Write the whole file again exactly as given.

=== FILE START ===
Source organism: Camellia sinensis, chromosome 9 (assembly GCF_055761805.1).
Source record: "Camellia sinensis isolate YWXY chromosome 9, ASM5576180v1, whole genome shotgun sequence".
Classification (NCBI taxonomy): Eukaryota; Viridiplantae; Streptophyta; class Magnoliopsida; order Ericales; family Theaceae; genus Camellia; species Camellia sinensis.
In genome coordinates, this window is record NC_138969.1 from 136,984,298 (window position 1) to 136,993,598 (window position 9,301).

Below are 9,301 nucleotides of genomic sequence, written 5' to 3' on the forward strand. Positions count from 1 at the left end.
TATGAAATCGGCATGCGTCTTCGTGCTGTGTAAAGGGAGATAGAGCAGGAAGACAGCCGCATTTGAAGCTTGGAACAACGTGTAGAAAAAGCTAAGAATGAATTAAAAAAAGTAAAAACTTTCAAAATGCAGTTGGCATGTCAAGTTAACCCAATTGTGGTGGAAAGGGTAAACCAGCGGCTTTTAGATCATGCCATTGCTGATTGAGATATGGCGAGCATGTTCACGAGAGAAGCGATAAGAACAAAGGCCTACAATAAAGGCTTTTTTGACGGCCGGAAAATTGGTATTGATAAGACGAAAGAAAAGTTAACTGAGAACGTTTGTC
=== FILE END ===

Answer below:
Source organism: Camellia sinensis, chromosome 9 (assembly GCF_055761805.1).
Source record: "Camellia sinensis isolate YWXY chromosome 9, ASM5576180v1, whole genome shotgun sequence".
Classification (NCBI taxonomy): Eukaryota; Viridiplantae; Streptophyta; class Magnoliopsida; order Ericales; family Theaceae; genus Camellia; species Camellia sinensis.
In genome coordinates, this window is record NC_138969.1 from 136,984,298 (window position 1) to 136,993,598 (window position 9,301).

Below are 9,301 nucleotides of genomic sequence, written 5' to 3' on the forward strand. Positions count from 1 at the left end.
TATGAAATCGGCATGCGTCTTCGTGCTGTGTAAAGGGAGATAGAGCAGGAAGACAGCCGCATTTGAAGCTTGGAACAACGTGTAGAAAAAGCTAAGAATGAATTAAAAAAAGTAAAAACTTTCAAAATGCAGTTGGCATGTCAAGTTAACCCAATTGTGGTGGAAAGGGTAAACCAGCGGCTTTTAGATCATGCCATTGCTGATTGAGATATGGCGAGCATGTTCACGAGAGAAGCGATAAGAACAAAGGCCTACAATAAAGGCTTTTTTGACGGCCGGAAAATTGGTATTGATAAGACGAAAGAAAAGTTAACTGAGAACGTTTGTC